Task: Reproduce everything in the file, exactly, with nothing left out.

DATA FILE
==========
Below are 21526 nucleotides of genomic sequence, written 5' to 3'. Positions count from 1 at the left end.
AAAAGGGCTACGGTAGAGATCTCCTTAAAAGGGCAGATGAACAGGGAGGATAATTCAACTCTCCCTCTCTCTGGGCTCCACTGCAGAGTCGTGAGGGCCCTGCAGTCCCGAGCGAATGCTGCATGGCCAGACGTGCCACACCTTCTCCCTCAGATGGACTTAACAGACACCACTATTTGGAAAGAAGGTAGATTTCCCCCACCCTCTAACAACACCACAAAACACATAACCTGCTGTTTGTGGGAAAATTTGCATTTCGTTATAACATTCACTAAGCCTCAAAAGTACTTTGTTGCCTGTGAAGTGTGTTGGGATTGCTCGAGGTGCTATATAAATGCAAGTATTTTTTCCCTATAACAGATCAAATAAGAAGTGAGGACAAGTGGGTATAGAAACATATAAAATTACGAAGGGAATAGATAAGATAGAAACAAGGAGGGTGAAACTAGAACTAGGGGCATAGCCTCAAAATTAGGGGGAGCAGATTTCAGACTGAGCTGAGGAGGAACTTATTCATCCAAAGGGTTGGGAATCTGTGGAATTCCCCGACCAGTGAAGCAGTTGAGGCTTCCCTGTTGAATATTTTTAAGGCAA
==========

Below are 21526 nucleotides of genomic sequence, written 5' to 3'. Positions count from 1 at the left end.
AAAAGGGCTACGGTAGAGATCTCCTTAAAAGGGCAGATGAACAGGGAGGATAATTCAACTCTCCCTCTCTCTGGGCTCCACTGCAGAGTCGTGAGGGCCCTGCAGTCCCGAGCGAATGCTGCATGGCCAGACGTGCCACACCTTCTCCCTCAGATGGACTTAACAGACACCACTATTTGGAAAGAAGGTAGATTTCCCCCACCCTCTAACAACACCACAAAACACATAACCTGCTGTTTGTGGGAAAATTTGCATTTCGTTATAACATTCACTAAGCCTCAAAAGTACTTTGTTGCCTGTGAAGTGTGTTGGGATTGCTCGAGGTGCTATATAAATGCAAGTATTTTTTCCCTATAACAGATCAAATAAGAAGTGAGGACAAGTGGGTATAGAAACATATAAAATTACGAAGGGAATAGATAAGATAGAAACAAGGAGGGTGAAACTAGAACTAGGGGCATAGCCTCAAAATTAGGGGGAGCAGATTTCAGACTGAGCTGAGGAGGAACTTATTCATCCAAAGGGTTGGGAATCTGTGGAATTCCCCGACCAGTGAAGCAGTTGAGGCTTCCCTGTTGAATATTTTTAAGGCAA